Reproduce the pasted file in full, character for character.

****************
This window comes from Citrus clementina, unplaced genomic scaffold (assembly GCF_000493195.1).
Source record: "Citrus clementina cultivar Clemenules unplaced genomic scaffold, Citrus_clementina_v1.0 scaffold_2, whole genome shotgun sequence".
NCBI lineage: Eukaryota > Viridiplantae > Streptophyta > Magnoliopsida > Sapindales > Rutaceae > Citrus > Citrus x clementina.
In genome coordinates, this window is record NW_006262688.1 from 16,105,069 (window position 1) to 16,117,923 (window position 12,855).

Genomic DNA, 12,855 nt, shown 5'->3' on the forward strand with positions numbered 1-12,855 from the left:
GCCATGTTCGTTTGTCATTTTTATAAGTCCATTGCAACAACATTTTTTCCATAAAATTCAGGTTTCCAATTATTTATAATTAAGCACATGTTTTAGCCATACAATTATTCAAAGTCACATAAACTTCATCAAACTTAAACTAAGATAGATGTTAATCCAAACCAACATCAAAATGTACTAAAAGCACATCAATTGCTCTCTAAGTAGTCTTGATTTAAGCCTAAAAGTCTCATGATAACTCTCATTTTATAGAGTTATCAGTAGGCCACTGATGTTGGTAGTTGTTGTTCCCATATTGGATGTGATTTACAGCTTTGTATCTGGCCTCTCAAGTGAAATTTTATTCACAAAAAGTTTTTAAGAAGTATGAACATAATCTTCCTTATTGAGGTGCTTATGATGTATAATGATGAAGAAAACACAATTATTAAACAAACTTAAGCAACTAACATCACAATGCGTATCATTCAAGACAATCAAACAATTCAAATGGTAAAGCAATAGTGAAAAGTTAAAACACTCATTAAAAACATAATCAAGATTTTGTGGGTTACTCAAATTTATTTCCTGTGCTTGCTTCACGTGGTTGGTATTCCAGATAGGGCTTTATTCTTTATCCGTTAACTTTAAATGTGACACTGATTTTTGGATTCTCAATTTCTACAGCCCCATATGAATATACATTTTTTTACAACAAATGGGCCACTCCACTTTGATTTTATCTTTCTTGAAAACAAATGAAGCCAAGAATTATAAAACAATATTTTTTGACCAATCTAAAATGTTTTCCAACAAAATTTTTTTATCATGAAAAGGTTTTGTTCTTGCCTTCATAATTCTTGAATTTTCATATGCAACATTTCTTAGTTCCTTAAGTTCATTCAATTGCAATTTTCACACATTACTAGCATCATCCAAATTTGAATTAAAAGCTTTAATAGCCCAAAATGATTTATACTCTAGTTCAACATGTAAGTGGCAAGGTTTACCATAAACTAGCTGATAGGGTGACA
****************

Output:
This window comes from Citrus clementina, unplaced genomic scaffold (assembly GCF_000493195.1).
Source record: "Citrus clementina cultivar Clemenules unplaced genomic scaffold, Citrus_clementina_v1.0 scaffold_2, whole genome shotgun sequence".
NCBI lineage: Eukaryota > Viridiplantae > Streptophyta > Magnoliopsida > Sapindales > Rutaceae > Citrus > Citrus x clementina.
In genome coordinates, this window is record NW_006262688.1 from 16,105,069 (window position 1) to 16,117,923 (window position 12,855).

Genomic DNA, 12,855 nt, shown 5'->3' on the forward strand with positions numbered 1-12,855 from the left:
GCCATGTTCGTTTGTCATTTTTATAAGTCCATTGCAACAACATTTTTTCCATAAAATTCAGGTTTCCAATTATTTATAATTAAGCACATGTTTTAGCCATACAATTATTCAAAGTCACATAAACTTCATCAAACTTAAACTAAGATAGATGTTAATCCAAACCAACATCAAAATGTACTAAAAGCACATCAATTGCTCTCTAAGTAGTCTTGATTTAAGCCTAAAAGTCTCATGATAACTCTCATTTTATAGAGTTATCAGTAGGCCACTGATGTTGGTAGTTGTTGTTCCCATATTGGATGTGATTTACAGCTTTGTATCTGGCCTCTCAAGTGAAATTTTATTCACAAAAAGTTTTTAAGAAGTATGAACATAATCTTCCTTATTGAGGTGCTTATGATGTATAATGATGAAGAAAACACAATTATTAAACAAACTTAAGCAACTAACATCACAATGCGTATCATTCAAGACAATCAAACAATTCAAATGGTAAAGCAATAGTGAAAAGTTAAAACACTCATTAAAAACATAATCAAGATTTTGTGGGTTACTCAAATTTATTTCCTGTGCTTGCTTCACGTGGTTGGTATTCCAGATAGGGCTTTATTCTTTATCCGTTAACTTTAAATGTGACACTGATTTTTGGATTCTCAATTTCTACAGCCCCATATGAATATACATTTTTTTACAACAAATGGGCCACTCCACTTTGATTTTATCTTTCTTGAAAACAAATGAAGCCAAGAATTATAAAACAATATTTTTTGACCAATCTAAAATGTTTTCCAACAAAATTTTTTTATCATGAAAAGGTTTTGTTCTTGCCTTCATAATTCTTGAATTTTCATATGCAACATTTCTTAGTTCCTTAAGTTCATTCAATTGCAATTTTCACACATTACTAGCATCATCCAAATTTGAATTAAAAGCTTTAATAGCCCAAAATGATTTATACTCTAGTTCAACATGTAAGTGGCAAGGTTTACCATAAACTAGCTGATAGGGTGACA